Collectively speaking, the world’s approximately 600 species of octopuses, squids, cuttlefishes and nautiluses are known as cephalopods. Types of mollusks, the members of this class are considered to be the most intelligent of all invertebrates, and when you watch them “do their thing”, it is hard to argue against that assessment.
Fortunately, for all of us that dive with Atlantis, a variety of cephalopods are seen on a regular basis. A partial list includes the bigfin reef squid, bobtail squid, two-tone pygmy squid, flamboyant cuttlefish, broadclub cuttlefish, and the venomous blue ring octopus and poison ocellate octopus.
The term cephalopod is derived from the Greek for “head” and “foot.” The “head foot” reference is made in acknowledgement of the two most prominent characteristics of cephalopods, the extremely enlarged head and foot-like arms. The foot has been modified into sucker-bearing arms that are used for mobility, ensnaring prey and manipulation.
The hard shell so characteristic of many other mollusks is missing or greatly reduced in most cephalopods.
With the exception of nautiluses, the arms of cephalopods are covered with one or more row of suckers. Each contains small hooks or other adhesive structures that are used for ensnaring prey. While octopods have eight arms, squids and cuttlefishes have eight arms and two tentacular-clubbed arms making a total of ten appendages, and nautiluses have as many as 90 arms. While squids and cuttlefishes primarily use their arms and suckers for capturing fishes and other mid-water animals, octopuses use theirs to trap and pin prey against solid substrate as they primarily feed on bottom dwelling invertebrates such as other mollusks, arthropods and worms.
Most cephalopods possess a hard parrot-like beak that can deliver an immobilizing toxin into the body of prey once it has been bitten.
The senses of smell, sight and touch are extremely well developed in cephalopods. At the end of each arm octopuses are equipped with well-developed chemoreceptors that help detect prey and direct it toward their mouths. In fact, it is often said that octopods possess eight “noses.”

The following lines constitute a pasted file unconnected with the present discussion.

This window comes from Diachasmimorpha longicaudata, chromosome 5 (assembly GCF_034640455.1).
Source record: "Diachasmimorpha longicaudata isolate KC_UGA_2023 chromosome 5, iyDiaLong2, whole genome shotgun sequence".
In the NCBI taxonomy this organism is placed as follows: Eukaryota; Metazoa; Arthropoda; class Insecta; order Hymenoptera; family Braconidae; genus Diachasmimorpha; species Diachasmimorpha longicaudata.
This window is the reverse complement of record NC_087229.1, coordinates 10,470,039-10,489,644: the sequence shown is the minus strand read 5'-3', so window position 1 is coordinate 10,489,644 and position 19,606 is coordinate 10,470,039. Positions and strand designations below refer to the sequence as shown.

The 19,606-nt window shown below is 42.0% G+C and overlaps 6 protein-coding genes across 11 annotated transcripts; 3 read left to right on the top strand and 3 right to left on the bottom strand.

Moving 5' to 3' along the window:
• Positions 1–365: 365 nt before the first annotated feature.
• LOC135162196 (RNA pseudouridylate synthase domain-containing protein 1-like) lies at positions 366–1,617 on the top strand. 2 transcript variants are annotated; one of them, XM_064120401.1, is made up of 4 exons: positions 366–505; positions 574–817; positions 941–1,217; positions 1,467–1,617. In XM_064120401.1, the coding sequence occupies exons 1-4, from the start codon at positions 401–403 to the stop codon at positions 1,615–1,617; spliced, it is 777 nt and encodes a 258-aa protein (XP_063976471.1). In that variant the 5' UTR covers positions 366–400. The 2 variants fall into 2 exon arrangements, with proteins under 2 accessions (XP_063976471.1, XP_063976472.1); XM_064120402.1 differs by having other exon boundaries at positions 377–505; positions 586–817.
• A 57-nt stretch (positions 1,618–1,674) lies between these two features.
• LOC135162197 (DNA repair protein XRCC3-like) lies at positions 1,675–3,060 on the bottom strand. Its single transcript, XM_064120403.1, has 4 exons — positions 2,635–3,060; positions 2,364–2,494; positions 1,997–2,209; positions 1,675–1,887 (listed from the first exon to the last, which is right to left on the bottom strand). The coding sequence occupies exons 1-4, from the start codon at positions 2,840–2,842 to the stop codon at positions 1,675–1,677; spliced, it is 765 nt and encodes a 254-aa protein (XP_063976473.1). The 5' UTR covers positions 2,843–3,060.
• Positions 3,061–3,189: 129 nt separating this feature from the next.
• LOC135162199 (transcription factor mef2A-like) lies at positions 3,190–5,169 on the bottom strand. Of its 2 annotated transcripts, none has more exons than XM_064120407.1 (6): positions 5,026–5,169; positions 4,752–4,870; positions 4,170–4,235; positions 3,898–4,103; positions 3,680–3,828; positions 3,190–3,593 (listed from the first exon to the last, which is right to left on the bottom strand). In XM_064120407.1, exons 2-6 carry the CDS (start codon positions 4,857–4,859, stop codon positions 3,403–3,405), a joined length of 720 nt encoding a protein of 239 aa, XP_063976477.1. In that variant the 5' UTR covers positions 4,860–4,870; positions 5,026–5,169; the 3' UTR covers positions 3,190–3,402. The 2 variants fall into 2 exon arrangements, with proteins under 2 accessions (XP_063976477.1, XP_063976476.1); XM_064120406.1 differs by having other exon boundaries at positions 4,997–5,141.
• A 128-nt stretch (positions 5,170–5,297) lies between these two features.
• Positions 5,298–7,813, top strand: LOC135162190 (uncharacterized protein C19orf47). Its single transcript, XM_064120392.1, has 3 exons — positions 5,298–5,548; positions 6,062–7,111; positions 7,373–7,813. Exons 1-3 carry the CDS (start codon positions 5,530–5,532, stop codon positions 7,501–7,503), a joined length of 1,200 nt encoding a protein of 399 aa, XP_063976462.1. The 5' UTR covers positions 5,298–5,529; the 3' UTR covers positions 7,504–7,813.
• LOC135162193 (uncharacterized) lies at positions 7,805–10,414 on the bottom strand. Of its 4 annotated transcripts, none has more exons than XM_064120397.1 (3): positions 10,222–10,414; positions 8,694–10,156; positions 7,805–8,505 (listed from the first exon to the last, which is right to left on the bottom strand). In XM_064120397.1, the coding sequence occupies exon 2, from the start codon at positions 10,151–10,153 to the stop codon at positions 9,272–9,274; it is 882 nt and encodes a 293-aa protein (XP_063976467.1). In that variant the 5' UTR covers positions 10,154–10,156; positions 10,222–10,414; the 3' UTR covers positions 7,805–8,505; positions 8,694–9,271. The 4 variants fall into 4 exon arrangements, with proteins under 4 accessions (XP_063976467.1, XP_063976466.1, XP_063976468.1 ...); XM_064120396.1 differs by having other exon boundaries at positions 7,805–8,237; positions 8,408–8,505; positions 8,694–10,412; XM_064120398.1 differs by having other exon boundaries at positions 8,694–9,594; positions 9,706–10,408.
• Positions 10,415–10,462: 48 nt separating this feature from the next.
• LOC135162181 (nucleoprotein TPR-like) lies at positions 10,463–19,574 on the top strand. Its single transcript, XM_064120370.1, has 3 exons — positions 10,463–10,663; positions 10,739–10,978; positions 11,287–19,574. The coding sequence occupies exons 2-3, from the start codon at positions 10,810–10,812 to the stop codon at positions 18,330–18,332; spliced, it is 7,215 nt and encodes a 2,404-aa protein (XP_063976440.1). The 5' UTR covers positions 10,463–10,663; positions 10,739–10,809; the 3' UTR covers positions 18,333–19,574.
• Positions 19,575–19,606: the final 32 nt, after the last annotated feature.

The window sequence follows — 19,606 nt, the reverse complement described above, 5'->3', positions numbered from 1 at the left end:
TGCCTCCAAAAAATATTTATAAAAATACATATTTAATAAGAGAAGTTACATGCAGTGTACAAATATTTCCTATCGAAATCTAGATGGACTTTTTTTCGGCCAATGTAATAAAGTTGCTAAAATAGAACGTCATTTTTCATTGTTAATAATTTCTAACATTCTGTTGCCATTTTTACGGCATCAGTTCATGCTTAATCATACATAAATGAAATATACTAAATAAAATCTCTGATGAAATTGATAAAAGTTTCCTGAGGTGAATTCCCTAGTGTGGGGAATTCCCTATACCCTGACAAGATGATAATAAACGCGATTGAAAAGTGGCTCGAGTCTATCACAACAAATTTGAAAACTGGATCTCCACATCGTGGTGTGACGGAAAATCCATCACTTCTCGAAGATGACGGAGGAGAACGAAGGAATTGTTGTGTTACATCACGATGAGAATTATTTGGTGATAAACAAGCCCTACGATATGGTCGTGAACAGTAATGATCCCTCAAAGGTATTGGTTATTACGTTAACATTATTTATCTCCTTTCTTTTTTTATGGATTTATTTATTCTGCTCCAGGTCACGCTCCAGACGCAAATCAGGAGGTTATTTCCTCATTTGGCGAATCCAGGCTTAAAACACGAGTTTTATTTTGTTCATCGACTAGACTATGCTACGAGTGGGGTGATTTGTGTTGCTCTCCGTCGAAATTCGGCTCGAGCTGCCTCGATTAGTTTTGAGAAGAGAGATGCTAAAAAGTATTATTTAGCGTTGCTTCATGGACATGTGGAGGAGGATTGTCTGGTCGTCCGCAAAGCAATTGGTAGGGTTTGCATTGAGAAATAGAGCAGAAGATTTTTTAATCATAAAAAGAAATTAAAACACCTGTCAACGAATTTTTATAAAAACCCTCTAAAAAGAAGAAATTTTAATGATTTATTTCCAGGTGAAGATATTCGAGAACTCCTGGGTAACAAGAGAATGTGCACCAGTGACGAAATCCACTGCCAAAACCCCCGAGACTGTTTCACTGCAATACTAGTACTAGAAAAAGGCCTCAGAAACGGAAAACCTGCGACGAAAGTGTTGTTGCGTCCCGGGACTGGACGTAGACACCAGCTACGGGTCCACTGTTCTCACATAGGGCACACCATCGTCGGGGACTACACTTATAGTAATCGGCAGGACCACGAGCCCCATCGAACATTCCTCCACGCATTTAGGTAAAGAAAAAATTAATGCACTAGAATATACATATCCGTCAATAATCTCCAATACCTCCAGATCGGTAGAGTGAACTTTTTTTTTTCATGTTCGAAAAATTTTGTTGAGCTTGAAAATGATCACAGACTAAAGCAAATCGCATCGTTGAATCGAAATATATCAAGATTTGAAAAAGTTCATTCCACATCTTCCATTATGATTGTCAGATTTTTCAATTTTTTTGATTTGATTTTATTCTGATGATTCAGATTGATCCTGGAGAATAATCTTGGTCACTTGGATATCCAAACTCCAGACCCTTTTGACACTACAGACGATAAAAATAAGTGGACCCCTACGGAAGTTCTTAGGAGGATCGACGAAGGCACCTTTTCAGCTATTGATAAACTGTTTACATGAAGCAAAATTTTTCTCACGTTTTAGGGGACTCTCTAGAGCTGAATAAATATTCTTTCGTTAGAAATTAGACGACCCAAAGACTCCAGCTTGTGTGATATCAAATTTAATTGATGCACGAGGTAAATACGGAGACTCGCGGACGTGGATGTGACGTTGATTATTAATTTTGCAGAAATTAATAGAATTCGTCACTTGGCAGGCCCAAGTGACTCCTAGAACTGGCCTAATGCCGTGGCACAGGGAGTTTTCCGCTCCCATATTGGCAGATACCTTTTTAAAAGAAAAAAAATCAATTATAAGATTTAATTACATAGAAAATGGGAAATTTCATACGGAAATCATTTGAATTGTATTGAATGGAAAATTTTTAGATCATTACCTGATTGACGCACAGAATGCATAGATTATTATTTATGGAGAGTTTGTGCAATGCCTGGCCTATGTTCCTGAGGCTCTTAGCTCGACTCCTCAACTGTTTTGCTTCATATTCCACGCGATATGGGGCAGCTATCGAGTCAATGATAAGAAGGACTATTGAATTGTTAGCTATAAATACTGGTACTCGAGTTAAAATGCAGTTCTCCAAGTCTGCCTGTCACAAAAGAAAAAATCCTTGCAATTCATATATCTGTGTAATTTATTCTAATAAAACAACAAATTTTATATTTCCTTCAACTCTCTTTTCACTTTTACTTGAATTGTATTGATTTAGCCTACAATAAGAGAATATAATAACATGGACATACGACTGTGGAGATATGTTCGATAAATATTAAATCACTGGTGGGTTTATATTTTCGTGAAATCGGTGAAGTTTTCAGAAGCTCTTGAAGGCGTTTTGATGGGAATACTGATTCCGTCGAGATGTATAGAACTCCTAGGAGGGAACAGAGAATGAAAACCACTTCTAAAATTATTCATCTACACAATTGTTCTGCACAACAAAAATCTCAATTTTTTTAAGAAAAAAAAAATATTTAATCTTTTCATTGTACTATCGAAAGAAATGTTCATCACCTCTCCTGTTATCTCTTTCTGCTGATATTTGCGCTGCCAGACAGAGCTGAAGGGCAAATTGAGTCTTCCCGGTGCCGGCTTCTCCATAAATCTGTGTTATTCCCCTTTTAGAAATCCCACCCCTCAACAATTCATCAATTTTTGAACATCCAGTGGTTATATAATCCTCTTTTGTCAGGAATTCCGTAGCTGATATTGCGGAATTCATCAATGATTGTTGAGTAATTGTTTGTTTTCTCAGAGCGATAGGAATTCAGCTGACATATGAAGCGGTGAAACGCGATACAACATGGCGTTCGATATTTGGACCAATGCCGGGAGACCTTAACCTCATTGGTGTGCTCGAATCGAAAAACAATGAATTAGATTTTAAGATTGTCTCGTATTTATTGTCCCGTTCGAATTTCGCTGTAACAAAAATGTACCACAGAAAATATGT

In many cephalopods the art of camouflage often includes the ability to control and alter the texture of their skin in addition to its color. The ability to change color is also used as a means of communication. Vision plays a key role in determining the changes in color and skin texture. Specialized pigment cells controlled by the muscular and vascular systems and that are known as chromatophores enable cephalopods to rapidly change their color.
At times, the bodies of cephalopods ripple and flash in spectacular color displays. Color flashing is most often utilized during elaborate courtship rituals and when competing males challenge each other as they pursue females.
Masters of escape, most cephalopods have evolved ink sacs that contain a thick substance of dark ink that forms disorienting, smoke-screen like clouds of black ink that is intended to confuse predators. The chemical make-up of the ink also serves to dull the olfactory receptors of many potential predators such as include moray eels, larger fishes and even marine mammals.
In cephalopods, the sexes are separate. Fertilization is internal and females lay their fertilized eggs individually or in clusters inside of egg casings that are attached to the substrate. The eggs are typically translucent and slender, and appear in a variety of colors. While squids lay their tube-like eggs on the ocean floor and leave them, female octopuses and cuttlefishes lay their eggs in grape-like clusters from the ceiling of their dens. Octopuses and cuttlefishes guard, aerate and clean their eggs for several weeks until they hatch. These females do not leave their dens during this time and consequently, they lose more than 50 percent of their body weight and die soon after the young hatch.